Magazine article Mortgage Banking

Surfing the Regulatory Tidal Wave

Magazine article Mortgage Banking

Surfing the Regulatory Tidal Wave

Article excerpt

"YOU CAN'T STOP THE WAVES, BUT YOU CAN LEARN TO SURF." Jon Kabat-Zinn [paragraph] Jon Kabat-Zinn is not a mortgage banker. He is an expert on stress and how to manage it. He is a widely published author, founding director of the Stress Reduction Clinic and the Center for Mindfulness at the University of Massachusetts Medical School, and a professor of medicine emeritus.

So while he is not in the trenches of our industry, he would undoubtedly understand our collective anxiety as we prepare to navigate unprecedented and highly uncertain regulatory change. Kabat-Zinn's quote captures the challenge for our industry--massive regulatory change is coming whether we like or not. How we respond is up to us.

When the Dodd-Frank Wall Street Re-form and Consumer Protection Act became law in July 2010, our industry knew that a regulatory tidal wave was coming. That wave crested in January 2013, when seven major final rules were issued in less than two weeks.

The scope and complexity of these changes is staggering. To compound this challenge, a host of massive new swells are already forming--another half-dozen rules are expected by year-end 2013. Unless we learn how to surf, our industry is going to find itself in very deep water.

To avoid riptides, the Mortgage Bankers Association (MBA) has moved aggressively to help our industry prepare for the coming changes, engaging with industry stakeholders and policymakers on several levels. Much work needs to be done, and very real concerns exist about the ability of any industry, let alone one as sophisticated as mortgage banking, to absorb so much change in so short a period.

Thousands of pages of new rules need to be analyzed; overlapping and interrelated business processes need to be re-engineered; major technology systems need to be reworked; and staff in diverse disciplines need to be trained--all with the goal of achieving a nearzero error rate to avoid serious legal, financial and reputational risks. It is a daunting challenge, but one that must be met.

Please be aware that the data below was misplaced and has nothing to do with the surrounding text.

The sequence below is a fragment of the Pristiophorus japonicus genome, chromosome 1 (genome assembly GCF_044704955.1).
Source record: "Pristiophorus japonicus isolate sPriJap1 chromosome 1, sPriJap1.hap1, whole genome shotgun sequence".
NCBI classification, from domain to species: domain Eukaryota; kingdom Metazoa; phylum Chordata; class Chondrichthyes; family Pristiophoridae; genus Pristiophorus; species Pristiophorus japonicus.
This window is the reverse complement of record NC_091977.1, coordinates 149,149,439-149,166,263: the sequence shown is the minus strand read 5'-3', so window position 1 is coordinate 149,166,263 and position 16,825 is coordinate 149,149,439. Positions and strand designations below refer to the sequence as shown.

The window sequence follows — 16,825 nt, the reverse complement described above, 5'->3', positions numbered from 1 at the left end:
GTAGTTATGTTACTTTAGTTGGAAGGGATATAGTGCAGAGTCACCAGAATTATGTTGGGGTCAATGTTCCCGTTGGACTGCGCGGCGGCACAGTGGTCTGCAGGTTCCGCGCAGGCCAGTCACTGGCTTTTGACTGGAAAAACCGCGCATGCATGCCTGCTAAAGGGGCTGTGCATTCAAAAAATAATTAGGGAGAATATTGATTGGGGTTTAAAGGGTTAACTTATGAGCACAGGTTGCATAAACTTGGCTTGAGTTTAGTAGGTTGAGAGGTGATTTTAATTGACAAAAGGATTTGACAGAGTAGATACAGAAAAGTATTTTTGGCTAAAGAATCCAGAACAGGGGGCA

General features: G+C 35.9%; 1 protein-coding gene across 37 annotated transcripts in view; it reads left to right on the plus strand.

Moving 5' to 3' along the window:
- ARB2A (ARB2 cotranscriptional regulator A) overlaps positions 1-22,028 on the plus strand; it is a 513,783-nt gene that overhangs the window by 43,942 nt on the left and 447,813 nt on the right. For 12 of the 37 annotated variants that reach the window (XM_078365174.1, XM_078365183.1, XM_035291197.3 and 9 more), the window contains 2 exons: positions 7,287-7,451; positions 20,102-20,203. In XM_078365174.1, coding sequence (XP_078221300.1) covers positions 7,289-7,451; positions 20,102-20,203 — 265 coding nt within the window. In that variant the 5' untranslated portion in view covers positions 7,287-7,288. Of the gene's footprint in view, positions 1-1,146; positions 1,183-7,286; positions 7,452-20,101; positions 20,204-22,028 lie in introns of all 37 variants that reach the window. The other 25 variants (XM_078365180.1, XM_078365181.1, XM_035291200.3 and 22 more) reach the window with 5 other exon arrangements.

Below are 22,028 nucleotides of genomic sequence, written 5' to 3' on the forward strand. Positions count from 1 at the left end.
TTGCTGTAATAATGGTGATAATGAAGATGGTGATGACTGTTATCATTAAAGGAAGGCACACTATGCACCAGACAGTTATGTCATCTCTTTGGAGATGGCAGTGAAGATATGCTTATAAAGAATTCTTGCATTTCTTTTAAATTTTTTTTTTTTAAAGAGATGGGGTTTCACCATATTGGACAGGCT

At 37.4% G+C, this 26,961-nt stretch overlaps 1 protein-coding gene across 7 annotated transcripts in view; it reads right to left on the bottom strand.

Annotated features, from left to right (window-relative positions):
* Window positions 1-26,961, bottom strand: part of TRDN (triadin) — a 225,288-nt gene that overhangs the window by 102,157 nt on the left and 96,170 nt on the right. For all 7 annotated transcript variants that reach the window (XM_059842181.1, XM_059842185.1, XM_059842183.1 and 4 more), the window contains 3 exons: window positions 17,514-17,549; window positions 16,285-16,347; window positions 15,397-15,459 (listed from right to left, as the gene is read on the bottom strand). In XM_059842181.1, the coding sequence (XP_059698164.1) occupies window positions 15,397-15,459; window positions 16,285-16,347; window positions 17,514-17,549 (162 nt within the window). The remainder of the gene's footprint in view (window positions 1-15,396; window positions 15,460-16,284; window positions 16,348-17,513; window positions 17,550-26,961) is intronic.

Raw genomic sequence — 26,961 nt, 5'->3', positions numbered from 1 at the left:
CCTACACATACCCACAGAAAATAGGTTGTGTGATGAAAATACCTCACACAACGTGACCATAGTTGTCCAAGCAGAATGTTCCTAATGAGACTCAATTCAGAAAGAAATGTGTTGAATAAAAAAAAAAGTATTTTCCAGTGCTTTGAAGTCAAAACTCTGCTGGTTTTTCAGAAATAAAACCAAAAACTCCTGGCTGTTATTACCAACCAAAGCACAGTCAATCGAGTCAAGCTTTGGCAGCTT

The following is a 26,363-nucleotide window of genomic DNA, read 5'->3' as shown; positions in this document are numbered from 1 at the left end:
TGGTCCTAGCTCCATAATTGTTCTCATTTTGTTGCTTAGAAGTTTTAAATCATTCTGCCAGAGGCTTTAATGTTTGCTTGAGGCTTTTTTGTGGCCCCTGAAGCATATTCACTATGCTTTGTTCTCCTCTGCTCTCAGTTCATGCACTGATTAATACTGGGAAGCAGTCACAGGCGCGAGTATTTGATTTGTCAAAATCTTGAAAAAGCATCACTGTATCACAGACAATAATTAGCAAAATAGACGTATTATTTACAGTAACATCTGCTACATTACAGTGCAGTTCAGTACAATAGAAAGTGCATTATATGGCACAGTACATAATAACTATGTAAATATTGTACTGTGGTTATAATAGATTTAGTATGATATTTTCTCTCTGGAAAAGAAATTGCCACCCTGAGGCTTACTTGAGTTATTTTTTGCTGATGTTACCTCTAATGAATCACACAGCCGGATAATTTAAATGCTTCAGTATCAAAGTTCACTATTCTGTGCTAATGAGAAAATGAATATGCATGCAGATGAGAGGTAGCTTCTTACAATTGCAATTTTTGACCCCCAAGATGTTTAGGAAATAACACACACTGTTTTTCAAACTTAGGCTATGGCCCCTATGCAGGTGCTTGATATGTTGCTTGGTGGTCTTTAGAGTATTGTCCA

The stakes are high. Unless mortgage lenders and investors can understand and manage to the new rules (and risks), credit standards could become even tighter than they are today--threatening a still-nascent housing recovery and the eventual return of private investment capital.

A review of the coming regulatory challenges and our efforts to mitigate and manage them will help highlight why 2013 promises to be the "year of regulatory implementation."

A tsunami of rules

Most industries might face one major rulemaking in a year. The mortgage banking industry faces a volume of rules that is absolutely staggering. In just a 10-day span in January, the following Dodd-Frank final rules were released by the Consumer Financial Protection Bureau (CFPB):

804-page ability-to-repay (Qualified Mortgage [QM]) rule;

753-page set of residential servicing rules;

311-page high-cost mortgage ap-praisal rule;

125-page appraisal disclosure rule;

431-page high-cost mortgage rule;

116-page escrow rule; and

541-page loan originator compensation and qualifications rule.

To add to this, the CFPB also published a 185-page proposed rule soliciting feed-back on several aspects of the ability-to-repay rule, with comments due Feb. 25, 2013.

You could read War and Peace, Moby Dick and The Decline and Fall of the Roman Empire before your colleague in the next office finished wading through these 3,266 pages of new Dodd-Frank rules.

While the sheer volume of the regulations is daunting, it is even more disconcerting when you consider that six more final and proposed rules are expected later this year, including:

Risk-retention (Qualified Residential Mortgage [QRM]) rule;

Real Estate Settlement Procedures Act (RESPA)/Truth in Lending Act (TILA) disclosure integration rule;

Department of Housing and Urban Development (HUD) disparate impact rule;

Anti-steering rule;

Basel III capital standards; and

Home Mortgage Disclosure Act (HMDA) rule. …

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